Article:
Mutant poliovirus caused Republic of Congo outbreak in 2010
(Medical Xpress)—In 2010, a polio outbreak in the Republic of Congo (ROC) resulted in 445 confirmed cases, of which 47% were fatal. Originally, researchers thought low levels of immunization were responsible for the severity of the outbreak. However, Christian Drosten of the University of Bonn Medical Center and colleagues have discovered that a vaccine-resistant mutation of poliovirus caused the outbreak in ROC. The research appears in the Proceedings of the National Academy of Sciences.
Since the World Health Organization's Global Polio Eradication Initiative was passed in 1988, the number of countries in which poliomyelitis is endemic has decreased from 125 to 3 - Nigeria, Afghanistan and Pakistan. However, in recent years, there have been outbreaks in nonendemic countries, including ROC, Tajikistan and China. The ROC outbreak, which centered around the city of Pointe Noire, was exceptional because of its high fatality rate. In addition, it affected an unusually large number of adults. The median age of patients who developed acute flaccid paralysis (AFP) was 20. In comparison, during a 2010 outbreak in Tajikistan, 44 percent of AFP cases involved children under five. The fatality rate during that outbreak was only six percent.
Previous researchers attributed the severity of the ROC outbreak to low levels of vaccination in adults. However, further investigation showed that many adult patients had received oral polio vaccine.
To understand why the vaccine had not protected these patients, Drosten's team sequenced the virus involved in the outbreak. They found it had two mutations that made it difficult for antibodies to stick to it. The closest relative of the ROC virus was an Angolan strain isolated in 2009, which had one of the mutations. Both of these strains descended from a strain that originated in Asia, where the virus is still endemic in some places.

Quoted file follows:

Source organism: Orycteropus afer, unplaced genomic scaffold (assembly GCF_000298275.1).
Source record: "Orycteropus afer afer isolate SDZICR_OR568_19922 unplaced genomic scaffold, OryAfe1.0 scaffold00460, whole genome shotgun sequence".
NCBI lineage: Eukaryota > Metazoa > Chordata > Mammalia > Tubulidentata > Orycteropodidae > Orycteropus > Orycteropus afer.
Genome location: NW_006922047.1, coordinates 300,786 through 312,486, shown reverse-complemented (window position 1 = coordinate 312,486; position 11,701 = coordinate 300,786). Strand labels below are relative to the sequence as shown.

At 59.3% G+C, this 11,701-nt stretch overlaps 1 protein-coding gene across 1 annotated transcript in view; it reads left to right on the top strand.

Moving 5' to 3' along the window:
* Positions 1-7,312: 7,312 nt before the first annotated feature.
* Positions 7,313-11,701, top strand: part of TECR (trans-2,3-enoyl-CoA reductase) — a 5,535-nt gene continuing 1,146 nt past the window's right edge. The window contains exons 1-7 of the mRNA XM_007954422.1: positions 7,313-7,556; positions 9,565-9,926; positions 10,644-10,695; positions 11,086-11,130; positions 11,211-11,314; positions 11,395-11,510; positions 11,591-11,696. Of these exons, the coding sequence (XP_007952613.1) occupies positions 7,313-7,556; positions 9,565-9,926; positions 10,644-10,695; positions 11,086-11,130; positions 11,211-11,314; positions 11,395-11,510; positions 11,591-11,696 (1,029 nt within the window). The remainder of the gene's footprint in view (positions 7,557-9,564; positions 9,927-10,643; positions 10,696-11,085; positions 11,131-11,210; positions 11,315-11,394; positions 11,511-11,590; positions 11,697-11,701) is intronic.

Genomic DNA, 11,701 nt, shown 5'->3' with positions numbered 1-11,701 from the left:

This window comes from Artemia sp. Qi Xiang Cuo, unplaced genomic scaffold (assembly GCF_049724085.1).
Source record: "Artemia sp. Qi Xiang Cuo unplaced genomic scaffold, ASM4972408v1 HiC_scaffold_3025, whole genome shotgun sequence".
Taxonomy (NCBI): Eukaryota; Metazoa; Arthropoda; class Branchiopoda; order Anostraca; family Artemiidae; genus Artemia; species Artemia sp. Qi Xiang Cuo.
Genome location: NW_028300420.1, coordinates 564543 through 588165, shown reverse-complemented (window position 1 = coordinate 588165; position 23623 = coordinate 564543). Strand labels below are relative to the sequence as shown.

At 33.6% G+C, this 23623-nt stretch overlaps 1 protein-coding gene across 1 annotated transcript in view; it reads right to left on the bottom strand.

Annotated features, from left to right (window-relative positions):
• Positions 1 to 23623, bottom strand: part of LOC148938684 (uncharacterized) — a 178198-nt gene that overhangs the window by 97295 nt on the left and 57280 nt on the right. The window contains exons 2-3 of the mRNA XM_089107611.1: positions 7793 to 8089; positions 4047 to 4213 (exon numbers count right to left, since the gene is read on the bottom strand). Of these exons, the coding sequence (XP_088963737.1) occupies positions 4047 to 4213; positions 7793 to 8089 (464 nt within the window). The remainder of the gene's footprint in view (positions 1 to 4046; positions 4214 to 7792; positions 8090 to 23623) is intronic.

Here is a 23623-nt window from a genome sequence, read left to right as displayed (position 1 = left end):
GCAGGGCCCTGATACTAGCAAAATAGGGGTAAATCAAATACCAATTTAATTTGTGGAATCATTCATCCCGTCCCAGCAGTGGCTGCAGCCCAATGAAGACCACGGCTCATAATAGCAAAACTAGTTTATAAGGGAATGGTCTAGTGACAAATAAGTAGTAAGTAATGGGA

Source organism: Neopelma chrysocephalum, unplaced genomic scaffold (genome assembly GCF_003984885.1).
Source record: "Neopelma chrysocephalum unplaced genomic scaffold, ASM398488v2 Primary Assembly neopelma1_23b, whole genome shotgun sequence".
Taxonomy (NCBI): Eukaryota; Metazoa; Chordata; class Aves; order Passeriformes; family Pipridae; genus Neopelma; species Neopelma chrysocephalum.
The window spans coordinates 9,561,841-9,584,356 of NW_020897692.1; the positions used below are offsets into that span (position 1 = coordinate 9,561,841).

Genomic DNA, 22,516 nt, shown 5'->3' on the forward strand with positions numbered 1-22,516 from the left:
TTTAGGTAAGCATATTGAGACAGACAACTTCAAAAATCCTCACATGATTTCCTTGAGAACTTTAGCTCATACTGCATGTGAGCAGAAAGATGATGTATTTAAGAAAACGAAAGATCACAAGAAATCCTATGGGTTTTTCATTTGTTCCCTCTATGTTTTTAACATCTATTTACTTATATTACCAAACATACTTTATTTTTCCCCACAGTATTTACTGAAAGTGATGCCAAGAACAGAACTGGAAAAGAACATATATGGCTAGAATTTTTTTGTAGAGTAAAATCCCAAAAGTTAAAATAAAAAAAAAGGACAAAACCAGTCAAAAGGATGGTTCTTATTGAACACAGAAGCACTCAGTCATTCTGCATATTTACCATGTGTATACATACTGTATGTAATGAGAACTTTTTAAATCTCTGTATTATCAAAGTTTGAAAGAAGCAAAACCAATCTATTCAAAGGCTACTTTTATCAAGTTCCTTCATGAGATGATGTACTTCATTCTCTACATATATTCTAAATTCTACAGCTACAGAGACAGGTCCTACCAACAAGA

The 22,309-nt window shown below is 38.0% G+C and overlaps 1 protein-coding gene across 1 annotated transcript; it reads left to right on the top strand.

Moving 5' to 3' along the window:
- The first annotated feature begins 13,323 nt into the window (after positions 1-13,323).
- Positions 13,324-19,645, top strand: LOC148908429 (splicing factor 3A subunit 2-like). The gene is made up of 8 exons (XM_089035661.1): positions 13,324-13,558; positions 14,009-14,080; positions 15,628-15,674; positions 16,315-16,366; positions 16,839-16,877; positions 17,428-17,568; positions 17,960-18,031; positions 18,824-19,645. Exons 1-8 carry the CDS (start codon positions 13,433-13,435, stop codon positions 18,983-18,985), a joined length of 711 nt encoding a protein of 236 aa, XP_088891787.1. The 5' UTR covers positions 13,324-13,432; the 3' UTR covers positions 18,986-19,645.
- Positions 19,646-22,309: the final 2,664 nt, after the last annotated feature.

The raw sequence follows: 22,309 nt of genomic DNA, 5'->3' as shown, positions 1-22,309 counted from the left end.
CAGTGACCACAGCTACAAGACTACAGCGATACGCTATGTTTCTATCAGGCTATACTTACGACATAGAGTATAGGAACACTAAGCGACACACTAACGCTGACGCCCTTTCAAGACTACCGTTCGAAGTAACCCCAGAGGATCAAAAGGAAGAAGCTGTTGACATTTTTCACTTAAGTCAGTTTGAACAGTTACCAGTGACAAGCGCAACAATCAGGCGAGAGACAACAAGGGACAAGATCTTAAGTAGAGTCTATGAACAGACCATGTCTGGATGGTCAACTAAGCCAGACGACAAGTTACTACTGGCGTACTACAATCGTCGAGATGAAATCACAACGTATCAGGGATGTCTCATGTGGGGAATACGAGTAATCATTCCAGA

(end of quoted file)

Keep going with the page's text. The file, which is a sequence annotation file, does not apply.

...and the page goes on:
When the researchers tested the virus on blood from Gabonese volunteers, German outpatients and German medical students already vaccinated against polio, they found that antibodies in the blood were less effectiveness against the ROC strain than against the strain used to make the vaccine. Between 15 and 29 percent of the students would have had no protection against the ROC virus.
Drosten's team found that unhygienic conditions, including overcrowding and the use of covered well water, could have exacerbated the spread of the disease in ROC. The researchers warn that the ability of poliomyelitis to mutate means that populations with robust immunity to an older version of the virus could become victims of new outbreaks. Continued revaccination and surveillance of environmental conditions would prevent more outbreaks from occurring.
More information: Robustness against serum neutralization of a poliovirus type 1 from a lethal epidemic of poliomyelitis in the Republic of Congo in 2010 , Jan Felix Drexler, PNAS, DOI: 10.1073/pnas.1323502111
In 2010, a large outbreak of poliomyelitis with unusual 47% lethality occurred in Pointe Noire, Republic of Congo. Vaccine-mediated immunity against the outbreak virus was never investigated. A wild poliovirus 1 (WPV1) isolated from a fatal case (termed PV1-RC2010) showed a previously unknown combination of amino acid exchanges in critical antigenic site 2 (AgS2, VP1 capsid protein positions 221SAAL→221PADL). These exchanges were also detected in an additional 11 WPV1 strains from fatal cases. PV1-RC2010 escaped neutralization by three different mAbs relevant for AgS2. Virus neutralization was tested in sera from fatal cases, who died before supplementary immunization (n = 24), Gabonese recipients of recent oral polio vaccination (n = 12), routinely vaccinated German medical students (n = 34), and German outpatients tested for antipoliovirus immunity (n = 17) on Vero, human rhabdomyosarcoma, and human epidermoid carcinoma 2 cells. Fatal poliomyelitis cases gave laboratory evidence of previous trivalent vaccination. Neutralizing antibody titers against PV1-RC2010 were significantly lower than those against the vaccine strain Sabin-1, two genetically distinct WPV1s isolated in 1965 and 2010 and two genetically distinct vaccine-derived PV strains. Of German vaccinees tested according to World Health Organization protocols, 15–29% were unprotected according to their neutralization titers (<1:8 serum dilution), even though all were protected against Sabin-1. Phylogenetic analysis of the WPV1 outbreak strains suggested a recent introduction of virus progenitors from Asia with formation of separate Angolan and Congolese lineages. Only the latter carried both critical AgS2 mutations. Antigenetically variant PVs may become relevant during the final phase of poliomyelitis eradication in populations with predominantly vaccine-derived immunity. Sustained vaccination coverage and clinical and environmental surveillance will be necessary.
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